As an actor, Seth Rogen is hard to categorise. I can see why he’s considered funny, and even is in some cases, but in many films he really comes across as an uber-defensive, entitled jerk. Then again, maybe that’s the point. But too often, what should be laugh out loud funny gets played as mean spirited and doesn’t give much reason to even snigger.
For example, here he plays Ronnie Barnhardt, a small time mall cop (there are obvious similarities to that other Mall Cop movie from 2009) who wants more out of life, despite being constantly frustrated by his bi-polar, passive-aggressive mental state. He comes across as misunderstood, but also a bit of a hapless git. His biggest challenge becomes trying to stop a repellant streaker from freaking out the mall customers and he bitterly resents what he sees as interference from the police in trying to catch the guy, and does all he can to mess up the investigation for Detective Harrison (Ray Liotta). He actually wants to be a cop, but he’s clearly better off keeping away from real guns. While this part of his life fails to lift off, he gradually makes headway in dating the self-centred makeup counter girl, Brandi (Anna Faris) although it’s clear he should be trusting the only nice girl in the whole mall, who works on a coffee counter and gets bullied by her evil boss (a miniscule role for Patton Oswalt). He goes some way to succeeding, but it’s almost imposible to root for him.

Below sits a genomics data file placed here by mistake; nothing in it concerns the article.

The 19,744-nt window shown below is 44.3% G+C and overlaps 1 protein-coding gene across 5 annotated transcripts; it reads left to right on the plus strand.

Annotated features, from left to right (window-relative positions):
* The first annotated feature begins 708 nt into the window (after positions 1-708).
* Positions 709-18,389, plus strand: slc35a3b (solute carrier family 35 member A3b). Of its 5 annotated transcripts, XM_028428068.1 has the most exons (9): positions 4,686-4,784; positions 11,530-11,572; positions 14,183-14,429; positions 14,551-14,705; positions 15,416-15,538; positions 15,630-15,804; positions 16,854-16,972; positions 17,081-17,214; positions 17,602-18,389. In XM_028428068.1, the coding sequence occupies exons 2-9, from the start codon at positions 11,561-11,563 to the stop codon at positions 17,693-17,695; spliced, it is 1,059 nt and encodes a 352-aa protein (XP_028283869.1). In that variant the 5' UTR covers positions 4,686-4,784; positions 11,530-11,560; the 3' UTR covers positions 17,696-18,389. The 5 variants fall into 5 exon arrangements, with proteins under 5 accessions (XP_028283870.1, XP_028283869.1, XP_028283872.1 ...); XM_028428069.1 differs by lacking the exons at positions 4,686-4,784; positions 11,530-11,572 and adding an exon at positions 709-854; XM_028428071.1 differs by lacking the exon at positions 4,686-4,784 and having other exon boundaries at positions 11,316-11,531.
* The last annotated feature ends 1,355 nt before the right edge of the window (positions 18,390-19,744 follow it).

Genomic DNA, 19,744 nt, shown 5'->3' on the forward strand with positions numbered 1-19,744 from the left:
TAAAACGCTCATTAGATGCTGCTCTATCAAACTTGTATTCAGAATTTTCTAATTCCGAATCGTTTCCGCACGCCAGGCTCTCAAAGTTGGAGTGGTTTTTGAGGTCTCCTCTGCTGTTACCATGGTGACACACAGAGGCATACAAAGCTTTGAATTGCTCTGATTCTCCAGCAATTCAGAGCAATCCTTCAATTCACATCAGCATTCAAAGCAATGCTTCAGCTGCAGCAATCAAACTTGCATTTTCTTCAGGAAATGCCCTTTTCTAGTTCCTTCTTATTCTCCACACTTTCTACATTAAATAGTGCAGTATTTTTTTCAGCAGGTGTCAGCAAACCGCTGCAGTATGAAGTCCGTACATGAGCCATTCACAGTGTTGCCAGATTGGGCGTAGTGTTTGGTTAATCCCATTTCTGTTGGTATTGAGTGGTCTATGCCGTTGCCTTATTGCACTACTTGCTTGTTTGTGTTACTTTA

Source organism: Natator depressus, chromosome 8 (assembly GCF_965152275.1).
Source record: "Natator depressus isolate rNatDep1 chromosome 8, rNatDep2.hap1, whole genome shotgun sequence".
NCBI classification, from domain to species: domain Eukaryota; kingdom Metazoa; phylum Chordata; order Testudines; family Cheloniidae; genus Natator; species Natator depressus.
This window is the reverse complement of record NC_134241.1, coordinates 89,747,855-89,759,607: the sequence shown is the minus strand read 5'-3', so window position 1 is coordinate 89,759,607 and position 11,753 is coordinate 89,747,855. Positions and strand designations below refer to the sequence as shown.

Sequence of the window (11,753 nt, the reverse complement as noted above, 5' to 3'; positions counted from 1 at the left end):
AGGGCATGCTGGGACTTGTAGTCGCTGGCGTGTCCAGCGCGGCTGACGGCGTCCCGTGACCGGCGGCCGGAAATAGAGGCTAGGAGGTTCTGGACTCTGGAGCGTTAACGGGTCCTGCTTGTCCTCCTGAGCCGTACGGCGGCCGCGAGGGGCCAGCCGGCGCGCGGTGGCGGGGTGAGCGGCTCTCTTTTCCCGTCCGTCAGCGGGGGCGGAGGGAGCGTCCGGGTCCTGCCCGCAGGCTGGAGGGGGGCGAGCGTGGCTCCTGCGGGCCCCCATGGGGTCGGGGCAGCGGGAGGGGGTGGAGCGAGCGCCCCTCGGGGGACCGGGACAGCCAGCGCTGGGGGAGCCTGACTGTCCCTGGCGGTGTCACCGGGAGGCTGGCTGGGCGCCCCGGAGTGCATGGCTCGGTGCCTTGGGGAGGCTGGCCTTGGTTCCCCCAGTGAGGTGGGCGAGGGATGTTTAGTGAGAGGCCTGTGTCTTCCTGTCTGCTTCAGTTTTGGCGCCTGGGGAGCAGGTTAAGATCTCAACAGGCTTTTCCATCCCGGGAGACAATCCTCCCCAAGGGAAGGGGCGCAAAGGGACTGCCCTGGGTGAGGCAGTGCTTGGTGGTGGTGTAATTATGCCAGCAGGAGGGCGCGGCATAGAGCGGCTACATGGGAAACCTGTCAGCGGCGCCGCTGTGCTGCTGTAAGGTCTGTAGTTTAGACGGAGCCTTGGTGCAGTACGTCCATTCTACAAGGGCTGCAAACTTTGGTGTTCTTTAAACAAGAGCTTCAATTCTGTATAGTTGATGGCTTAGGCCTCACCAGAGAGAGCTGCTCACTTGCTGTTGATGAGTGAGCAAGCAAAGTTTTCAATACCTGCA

He doesn’t exactly go from zero to hero, either – he gradually evolves from someone you could almost get behind to someone you could cheerfully cross several streets to avoid. Things just seem to happen to him and he takes control in a worrying way that mainly involves beating the crap out of, and in the streaker’s case, shooting, anyone who has at one time pissed him off. This fits with Seth Rogen’s other roles, which really rely on everyone else being the bad guy who should be made to pay for making him feel a little bit bad about himself. In Observe and Protect there’s no Kevin Smith writing to give him a sympathetic character edge, and the black comedy here delivers a bumpy, uncomfortable ride. It tries to be shocking without any real heart, for example the affectionate moments between him and his alcoholic mom are nice, but it’s got a cold attitude at its centre and very little to love. I don’t think you’re meant to get increasingly depressed while you watch a comedy, but that’s what happened here. Perhaps it would have worked as a worthy drama instead?!
Anyway, I’ll never get those two hours back – and it might be responsible for me watching the other mall cop movie at some point. Or, perhaps, I’ll keep away from both of those and go watch Mallrats again!
Don’t shop here, run a mile….